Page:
An air disaster fund which was originally set up in 1940 to assist residents in Clacton affected by enemy raids is to be used to create a fitting memorial.
The fund was established by the Rev HG Redgrave, then Chairman of Clacton Urban District Council (CUDC), after a German bomber carrying sea mines crashed in the town “causing severe damage and considerable distress”.
The Heinkel came down in Victoria Road, Clacton, on April 30, 1940, and resulted in the first two civilian deaths of the war on the British mainland.
Although a bench and plaque already exist, Tendring District Council (TDC) is looking at using the remaining money – some £1,700, with a further £10,000 - to enhance the site.
Work is to begin in the next couple of weeks and will include planting and hard landscaping. The idea is to create a focal point with the memorial signposted from the town’s seafront.
The original fund was administered by a number of CUDC officials and also continued to be used throughout the war to help anyone affected by air activity.
There was little use of the money after 1946 and it was deposited into a Post Office Savings Bank Account where it remains to this day. The amount of £243, 13 shillings and six pence was deposited on December 7, 1950 and with interest over the years is now worth around £1,700.
The account documents were discovered in an office in Clacton Town Hall during an office move four years ago.
Along with the documents are a ledger of donations with names such as world famous band leaders Billy Cotton and Joe Loss, Lady Byng of Vimy, church collections, the General Steam Navigation Co Ltd, “an offering from a visitor”, along with many more from businesses and individuals.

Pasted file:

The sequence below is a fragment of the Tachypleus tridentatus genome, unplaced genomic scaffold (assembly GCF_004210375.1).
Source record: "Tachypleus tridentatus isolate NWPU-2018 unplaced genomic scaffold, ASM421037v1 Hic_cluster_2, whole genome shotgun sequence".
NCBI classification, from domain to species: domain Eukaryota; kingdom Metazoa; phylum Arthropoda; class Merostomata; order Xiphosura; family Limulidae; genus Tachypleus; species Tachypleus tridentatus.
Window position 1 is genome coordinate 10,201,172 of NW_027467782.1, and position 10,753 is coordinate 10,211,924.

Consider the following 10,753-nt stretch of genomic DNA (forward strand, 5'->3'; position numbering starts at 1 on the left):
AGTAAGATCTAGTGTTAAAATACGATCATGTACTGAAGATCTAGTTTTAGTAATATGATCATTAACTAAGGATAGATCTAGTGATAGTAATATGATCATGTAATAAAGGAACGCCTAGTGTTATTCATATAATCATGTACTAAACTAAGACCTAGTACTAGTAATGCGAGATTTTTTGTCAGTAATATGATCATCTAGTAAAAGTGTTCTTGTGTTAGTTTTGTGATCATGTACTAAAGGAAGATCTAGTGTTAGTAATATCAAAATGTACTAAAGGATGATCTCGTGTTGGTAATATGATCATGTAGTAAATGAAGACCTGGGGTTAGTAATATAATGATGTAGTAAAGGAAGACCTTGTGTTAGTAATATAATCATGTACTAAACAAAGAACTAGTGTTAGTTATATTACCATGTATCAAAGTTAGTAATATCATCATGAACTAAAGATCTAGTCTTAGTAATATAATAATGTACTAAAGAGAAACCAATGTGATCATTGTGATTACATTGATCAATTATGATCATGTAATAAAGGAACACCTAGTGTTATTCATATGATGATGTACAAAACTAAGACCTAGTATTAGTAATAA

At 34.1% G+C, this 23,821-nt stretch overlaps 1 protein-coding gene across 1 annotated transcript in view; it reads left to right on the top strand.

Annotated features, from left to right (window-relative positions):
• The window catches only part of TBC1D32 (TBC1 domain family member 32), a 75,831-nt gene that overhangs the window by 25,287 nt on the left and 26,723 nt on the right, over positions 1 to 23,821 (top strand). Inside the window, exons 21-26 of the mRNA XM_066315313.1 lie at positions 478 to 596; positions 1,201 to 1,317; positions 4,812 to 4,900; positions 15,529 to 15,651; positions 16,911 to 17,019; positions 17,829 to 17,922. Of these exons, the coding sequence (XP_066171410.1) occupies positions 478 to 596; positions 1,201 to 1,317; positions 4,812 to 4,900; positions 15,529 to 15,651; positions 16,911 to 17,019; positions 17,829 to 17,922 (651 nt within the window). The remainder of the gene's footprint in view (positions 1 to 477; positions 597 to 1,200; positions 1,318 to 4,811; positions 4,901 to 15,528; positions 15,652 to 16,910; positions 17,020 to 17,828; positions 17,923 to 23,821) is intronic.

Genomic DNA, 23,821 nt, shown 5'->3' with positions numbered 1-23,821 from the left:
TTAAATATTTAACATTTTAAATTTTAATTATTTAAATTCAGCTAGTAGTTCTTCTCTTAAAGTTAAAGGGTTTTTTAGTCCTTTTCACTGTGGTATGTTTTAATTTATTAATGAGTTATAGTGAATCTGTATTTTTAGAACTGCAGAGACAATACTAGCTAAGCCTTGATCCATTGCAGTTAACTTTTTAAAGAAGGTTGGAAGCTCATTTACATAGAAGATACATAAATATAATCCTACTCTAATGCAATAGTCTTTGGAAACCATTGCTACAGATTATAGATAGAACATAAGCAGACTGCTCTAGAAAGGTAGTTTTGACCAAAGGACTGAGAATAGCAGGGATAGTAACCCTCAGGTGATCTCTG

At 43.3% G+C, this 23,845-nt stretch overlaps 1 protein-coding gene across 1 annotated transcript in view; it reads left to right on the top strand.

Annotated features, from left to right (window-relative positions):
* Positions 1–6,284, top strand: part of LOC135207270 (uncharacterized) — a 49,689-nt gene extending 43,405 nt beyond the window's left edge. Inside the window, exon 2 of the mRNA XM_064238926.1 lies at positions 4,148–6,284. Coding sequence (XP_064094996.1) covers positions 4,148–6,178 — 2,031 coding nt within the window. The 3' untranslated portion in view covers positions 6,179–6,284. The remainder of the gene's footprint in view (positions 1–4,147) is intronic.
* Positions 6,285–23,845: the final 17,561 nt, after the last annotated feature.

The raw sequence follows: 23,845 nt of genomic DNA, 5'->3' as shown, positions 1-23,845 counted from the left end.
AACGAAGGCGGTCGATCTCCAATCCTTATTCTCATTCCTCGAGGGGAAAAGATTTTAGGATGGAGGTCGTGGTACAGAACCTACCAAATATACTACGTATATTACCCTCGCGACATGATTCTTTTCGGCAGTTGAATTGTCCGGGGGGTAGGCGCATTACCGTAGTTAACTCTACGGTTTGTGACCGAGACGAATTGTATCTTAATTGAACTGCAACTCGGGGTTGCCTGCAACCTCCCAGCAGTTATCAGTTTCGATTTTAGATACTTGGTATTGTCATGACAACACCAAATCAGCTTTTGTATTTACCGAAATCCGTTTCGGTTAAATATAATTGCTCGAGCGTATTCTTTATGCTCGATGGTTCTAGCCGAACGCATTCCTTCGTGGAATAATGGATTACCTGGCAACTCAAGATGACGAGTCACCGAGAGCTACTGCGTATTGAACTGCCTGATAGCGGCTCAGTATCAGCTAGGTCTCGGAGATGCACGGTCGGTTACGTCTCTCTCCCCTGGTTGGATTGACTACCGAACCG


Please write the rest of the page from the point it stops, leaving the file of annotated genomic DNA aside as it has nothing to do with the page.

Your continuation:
The final figure in the book is £1,244 and 12 shillings. Money was then handed out during the war and the remaining £243 put into a Post Office Savings Account in 1950.
TDC first looked into creating a new memorial in Victoria Road in 2013 but is now in a position to go ahead.
Michael Talbot, TDC’s Cabinet Member for Environment, said that the memorial will mark an important date in the town’s history.
“It is our aim to have something ready for the 77th anniversary of the Heinkel coming down on April 30, although we may have to add the memorial stone at a later date,” he said.
“We are also keen to trace anyone whose family has any connections with the event so that we can invite them along to the ceremony and they can be part of this special occasion.”
Cllr Talbot added that the documents found in the Town Hall are both very interesting and important and will be well looked after.
“It is the ideal use of the money that was left in the fund – with some topping up - to provide this enhanced focal point where the incident took place,” he added.
“A more prominent memorial will be of great interest to both residents and visitors alike.”
Nick Turner, who was Cabinet Member when the fund was discovered and suggested the idea of the memorial, said he is delighted that the initiative is now being taken forward.
Anyone who is connected, or has family connected, to what happened on April 30, 1940 at that site in Clacton should contact 01255 686677 or email firstname.lastname@example.org